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Newswise: Three Faces of Teen Popularity: Being Feared, Being Loved, and Being Feared and Loved

Article ID: 719134

Three Faces of Teen Popularity: Being Feared, Being Loved, and Being Feared and Loved

Florida Atlantic University

In novel longitudinal study, researchers identified three distinct types of teen popularity: prosocial popular; aggressive popular; and bistrategic popular or Machiavellian. These naughty and nice Machiavellian-like teens were the most popular and were above average on physical and relational aggression as well as prosocial behavior. Just like the “Mean Girls” in the iconic American teen comedy, they are aggressive when needed and then quickly “make nice” to smooth out any ruffled feathers.

Released:
18-Sep-2019 9:00 AM EDT

Social and Behavioral Sciences

Newswise: New Method Reveals How Damage Occurs in Human Biological Cells Due to Mechanical Fatigue

Article ID: 719057

New Method Reveals How Damage Occurs in Human Biological Cells Due to Mechanical Fatigue

Florida Atlantic University

Researchers have developed a novel way to measure how mechanical fatigue affects biological cells. They also have established the important role of this effect in influencing physical properties of biological cells such as red blood cells (RBCs). This new technique assesses the mechanical integrity and fatigue behavior of RBCs using a general microfluidics method that incorporates amplitude-modulated electro-deformation. This method has important applications for mechanical fatigue studies in conjunction with other microenvironments related to health and materials engineering.

Released:
16-Sep-2019 4:30 PM EDT
  • Embargo expired:
    15-Sep-2019 11:00 AM EDT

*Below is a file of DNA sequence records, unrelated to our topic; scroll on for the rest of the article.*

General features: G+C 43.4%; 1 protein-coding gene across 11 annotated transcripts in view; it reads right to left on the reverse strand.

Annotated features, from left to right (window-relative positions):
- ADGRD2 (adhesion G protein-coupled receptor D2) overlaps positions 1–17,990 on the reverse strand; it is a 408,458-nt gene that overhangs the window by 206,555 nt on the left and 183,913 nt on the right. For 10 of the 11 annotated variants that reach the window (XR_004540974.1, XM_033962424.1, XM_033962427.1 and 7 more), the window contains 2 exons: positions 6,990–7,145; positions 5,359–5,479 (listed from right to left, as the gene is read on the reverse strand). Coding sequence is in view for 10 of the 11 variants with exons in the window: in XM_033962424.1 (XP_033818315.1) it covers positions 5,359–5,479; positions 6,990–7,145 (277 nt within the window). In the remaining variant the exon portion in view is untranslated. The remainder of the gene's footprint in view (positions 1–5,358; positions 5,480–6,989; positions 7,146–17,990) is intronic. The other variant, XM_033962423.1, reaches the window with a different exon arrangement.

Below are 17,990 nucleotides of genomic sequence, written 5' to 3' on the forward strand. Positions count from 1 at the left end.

Article ID: 718824

Antibiotic Resistance Surges in Dolphins, Mirroring Humans

Florida Atlantic University

Scientists obtained a total of 733 pathogen isolates from 171 individual wild Bottlenose dolphins in Florida and found that the overall prevalence of resistance to at least one antibiotic for the 733 isolates was 88.2 percent. Resistance was highest to erythromycin, followed by ampicillin. It is likely that these isolates from dolphins originated from a source where antibiotics are regularly used, potentially entering the marine environment through human activities or discharges from terrestrial sources.

Released:
11-Sep-2019 2:00 PM EDT
Newswise: It’s Not About Self-driving Cars, It’s About More People in Fewer Vehicles

Article ID: 718665

It’s Not About Self-driving Cars, It’s About More People in Fewer Vehicles

Florida Atlantic University

It now appears that pooled-ride services like car-pooling, public transit, and ride-splitting are much more important than self-driving cars and automation for sustainability and reducing traffic congestion. The idea is simple: put more people in fewer vehicles. Even modest levels of ride-pooling can result in significant energy savings. Increasing vehicle occupancy, especially during peak times, also can significantly reduce traffic congestion. These systems don’t require self-driving vehicles but simply centralized fleet coordination, which is achievable with today’s technologies.

Released:
10-Sep-2019 9:00 AM EDT
Newswise: ‘Dream Team’ Awarded $1.1 Million from NSF for Blind Mexican Cavefish Research

Article ID: 718199

‘Dream Team’ Awarded $1.1 Million from NSF for Blind Mexican Cavefish Research

Florida Atlantic University